All posts tagged: video

Lynching 2.0

The video found on the website of The Guardian, has a “tag” of Eric Garner’s name right above the full title: “‘I can’t breathe’: Eric Garner put in chokehold by NYPD officer – video.” The British newspaper’s logo sits in the top right corner of the video frame, while in the bottom is another designation: “Daily News.” These watermarks, proprietary claims on the video and its contents remain throughout the whole of the two minutes and forty-eight seconds video – not so subtle reminders of who owns this particular iteration of this specific event. There’s a title card disclaimer: “Warning: contains distressing images,” just before the video starts. The video itself is relatively low resolution – there is none of the crispness of high definition capture – and shot in portrait rather than wide-screen landscape, leaving the video itself to be columned by two large black empty spaces. The first sounds beyond the hiss of background noise consist of two voices – one diegetic (Eric Garner) and one non-diegetic – saying almost simultaneously “I aint do …

Thinking About the Forest and the Trees

William Kentridge thinks a lot about thinking: its errant trails, its spasmodic lurches, its spectacular leaps. Drawing, he has often stressed, can function as a form of thinking but equally– and especially when chased by the artist’s eager eraser – it enacts a wilful un-thinking in which every notion can potentially be undone, and every idea arrives partnered with a nay-saying dialectical double. These revisionary “second thoughts” often assume human, usually Kentridgian form, striding onstage during the artist’s public lectures to chide, correct and contradict. Fingers are wagged, eyebrows raised, eyes rolled in exasperation. “The horn of the rhinoceros is in the wrong place,” one superego character chimes. “I don’t want to hear it,” the other retorts. “But if you would just take the time to look at these textbooks, you could see how it could be done better…” the first nags. “Just fuck off! Just fuck off!” the second repeats exasperatedly. At “Second-Hand Reading,” Kentridge’s recent keynote lecture at the University of Rochester, the themes of second thoughts and second selves (the latter, Stanley …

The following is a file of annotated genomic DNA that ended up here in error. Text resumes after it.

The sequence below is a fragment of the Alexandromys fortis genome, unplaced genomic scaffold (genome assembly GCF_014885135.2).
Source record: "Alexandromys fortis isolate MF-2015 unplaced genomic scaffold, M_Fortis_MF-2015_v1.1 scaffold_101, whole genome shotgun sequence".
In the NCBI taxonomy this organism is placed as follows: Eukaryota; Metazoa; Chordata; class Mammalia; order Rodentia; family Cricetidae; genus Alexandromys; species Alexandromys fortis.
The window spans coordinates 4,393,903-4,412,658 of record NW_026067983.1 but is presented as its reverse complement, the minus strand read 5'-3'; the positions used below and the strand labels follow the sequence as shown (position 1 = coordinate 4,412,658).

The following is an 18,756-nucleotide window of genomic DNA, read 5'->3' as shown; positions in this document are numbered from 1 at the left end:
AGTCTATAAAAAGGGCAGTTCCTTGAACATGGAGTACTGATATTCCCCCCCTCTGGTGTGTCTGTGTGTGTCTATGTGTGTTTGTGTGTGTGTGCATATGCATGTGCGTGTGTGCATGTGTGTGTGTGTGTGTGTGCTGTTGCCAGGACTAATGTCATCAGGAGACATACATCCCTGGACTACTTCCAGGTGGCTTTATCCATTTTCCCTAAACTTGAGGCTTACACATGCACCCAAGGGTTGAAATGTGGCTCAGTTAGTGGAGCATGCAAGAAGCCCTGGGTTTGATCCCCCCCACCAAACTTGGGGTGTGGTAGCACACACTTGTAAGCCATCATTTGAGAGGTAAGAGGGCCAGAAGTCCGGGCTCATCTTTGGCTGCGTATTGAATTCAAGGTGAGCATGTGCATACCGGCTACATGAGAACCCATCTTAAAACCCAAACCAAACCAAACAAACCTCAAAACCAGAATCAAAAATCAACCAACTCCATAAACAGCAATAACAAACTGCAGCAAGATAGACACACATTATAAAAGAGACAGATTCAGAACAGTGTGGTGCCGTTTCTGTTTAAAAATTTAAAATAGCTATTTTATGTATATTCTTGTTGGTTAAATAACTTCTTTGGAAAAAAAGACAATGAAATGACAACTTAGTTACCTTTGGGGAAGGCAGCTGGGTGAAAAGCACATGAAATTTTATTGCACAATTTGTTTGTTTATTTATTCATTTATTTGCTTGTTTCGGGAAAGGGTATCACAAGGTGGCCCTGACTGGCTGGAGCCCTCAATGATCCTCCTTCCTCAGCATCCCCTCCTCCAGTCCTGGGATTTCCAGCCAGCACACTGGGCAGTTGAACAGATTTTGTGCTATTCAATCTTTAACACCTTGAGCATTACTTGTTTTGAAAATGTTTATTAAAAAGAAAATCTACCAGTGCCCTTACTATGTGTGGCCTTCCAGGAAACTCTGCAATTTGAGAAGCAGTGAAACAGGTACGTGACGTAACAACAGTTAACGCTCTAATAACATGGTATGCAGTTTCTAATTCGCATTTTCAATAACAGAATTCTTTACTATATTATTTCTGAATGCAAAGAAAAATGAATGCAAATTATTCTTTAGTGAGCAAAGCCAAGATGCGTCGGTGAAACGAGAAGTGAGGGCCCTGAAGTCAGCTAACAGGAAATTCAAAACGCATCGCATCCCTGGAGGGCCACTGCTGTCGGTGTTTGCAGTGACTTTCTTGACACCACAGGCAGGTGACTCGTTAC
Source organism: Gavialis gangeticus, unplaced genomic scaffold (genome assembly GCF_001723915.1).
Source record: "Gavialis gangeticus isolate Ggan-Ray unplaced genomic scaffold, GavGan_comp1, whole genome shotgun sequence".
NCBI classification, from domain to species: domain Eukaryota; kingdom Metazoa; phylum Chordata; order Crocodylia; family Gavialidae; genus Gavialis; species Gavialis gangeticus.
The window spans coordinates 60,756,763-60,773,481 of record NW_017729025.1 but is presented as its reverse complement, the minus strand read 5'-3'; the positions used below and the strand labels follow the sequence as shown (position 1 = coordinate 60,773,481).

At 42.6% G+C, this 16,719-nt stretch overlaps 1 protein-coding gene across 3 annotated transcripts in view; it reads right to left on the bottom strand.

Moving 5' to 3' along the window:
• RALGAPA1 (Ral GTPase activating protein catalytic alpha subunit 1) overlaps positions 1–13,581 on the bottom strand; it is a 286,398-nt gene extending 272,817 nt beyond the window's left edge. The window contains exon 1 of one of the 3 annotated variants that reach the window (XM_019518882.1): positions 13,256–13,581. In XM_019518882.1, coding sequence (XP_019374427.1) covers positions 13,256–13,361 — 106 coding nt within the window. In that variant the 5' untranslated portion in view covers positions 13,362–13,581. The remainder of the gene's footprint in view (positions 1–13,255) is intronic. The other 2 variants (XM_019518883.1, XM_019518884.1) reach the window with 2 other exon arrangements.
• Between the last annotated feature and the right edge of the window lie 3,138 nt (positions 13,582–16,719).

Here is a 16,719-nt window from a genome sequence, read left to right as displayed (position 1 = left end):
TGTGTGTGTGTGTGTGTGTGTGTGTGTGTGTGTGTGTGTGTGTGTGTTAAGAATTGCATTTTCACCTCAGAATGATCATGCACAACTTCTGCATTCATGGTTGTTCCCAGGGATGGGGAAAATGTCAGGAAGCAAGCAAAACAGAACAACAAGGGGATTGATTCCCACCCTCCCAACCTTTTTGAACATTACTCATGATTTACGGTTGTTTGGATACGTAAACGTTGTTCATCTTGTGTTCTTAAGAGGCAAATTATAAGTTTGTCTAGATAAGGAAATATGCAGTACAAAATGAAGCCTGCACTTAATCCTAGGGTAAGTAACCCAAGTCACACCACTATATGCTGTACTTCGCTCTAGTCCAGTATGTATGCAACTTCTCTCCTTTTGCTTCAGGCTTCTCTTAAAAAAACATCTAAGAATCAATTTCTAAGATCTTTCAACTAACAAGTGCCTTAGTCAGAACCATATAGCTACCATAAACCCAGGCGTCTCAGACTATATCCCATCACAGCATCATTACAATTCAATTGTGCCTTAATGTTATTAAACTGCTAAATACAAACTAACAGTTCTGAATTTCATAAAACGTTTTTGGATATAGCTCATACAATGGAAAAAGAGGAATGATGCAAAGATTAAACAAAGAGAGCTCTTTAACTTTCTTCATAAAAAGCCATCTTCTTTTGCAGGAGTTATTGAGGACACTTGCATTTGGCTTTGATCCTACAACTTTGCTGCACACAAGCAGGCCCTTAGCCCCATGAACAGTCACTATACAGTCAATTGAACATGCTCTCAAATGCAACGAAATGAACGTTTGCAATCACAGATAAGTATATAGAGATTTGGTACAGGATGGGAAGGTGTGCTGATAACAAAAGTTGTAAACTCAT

IVC Presents: William Kentridge at the University of Rochester

InVisible Culture has partnered with the English Department to present a digital extension of William Kentridge’s visit to the University of Rochester in September of 2013. Kentridge, the renowned South African artist, filmmaker, and theater and opera director, was this year’s Distinguished Visitor in the Humanities at the University of Rochester. His visit comprised of four main events: Wednesday, 9/18 at 8 pm at the Dryden Theater – a screening of the entire series of Kentridge’s works of experimental animation, “Drawings for Projection,” followed by a talk with the artist. Thursday, 9/19, at 9:30 AM, in the Welles-Browne Room, Rush Rhees Library – a conversation with William Kentridge, led by Nigel Maister, about his decades-long career as a director of theater and opera. Thursday, 9/19 at 1:30 pm, in the Gowen Room, Wilson Commons – a panel discussion, led by Leora Maltz-Leca, focusing on Kentridge’s work in visual arts and film, with some focus on its South African context.1 Thursday, 9/19 at 4:00 pm, at the Interfaith Chapel – a public lecture initially entitled, “Everyone …

Interview with Ivan Gaskell

On April 5, 2013, Ivan Gaskell delivered the keynote address of the University of Rochester’s ninth Visual and Cultural Studies conference: “A Matter of Time: Temporalities of Material Culture.” In his whimsically titled speech,”Buds, Bugs, and Bird Skulls: Do Such Things Perdure?”, Gaskell offered a poignant reflection on the various mechanisms immanent to the museum, bringing attention to a number of objects, beautiful and initially mystifying, that challenged the entrenched conventions of curation. We at InVisible Culture had the immense fortune to sit down with Ivan during the conference weekend for a more intimate look into his thinking, and to conduct the interview you see here.Over the coming year, we plan on releasing a number of additional interviews, each featuring an exciting thinker who participates in a discourse different than that of the scholar before it. Special thanks are due to Ivan Gaskell for granting this interview, and our parent institution, the University of Rochester, for its continual support over the years. – Video produced by Paul Thomas Rubery Interviewer: Eitan Freedenberg Shot and Edited …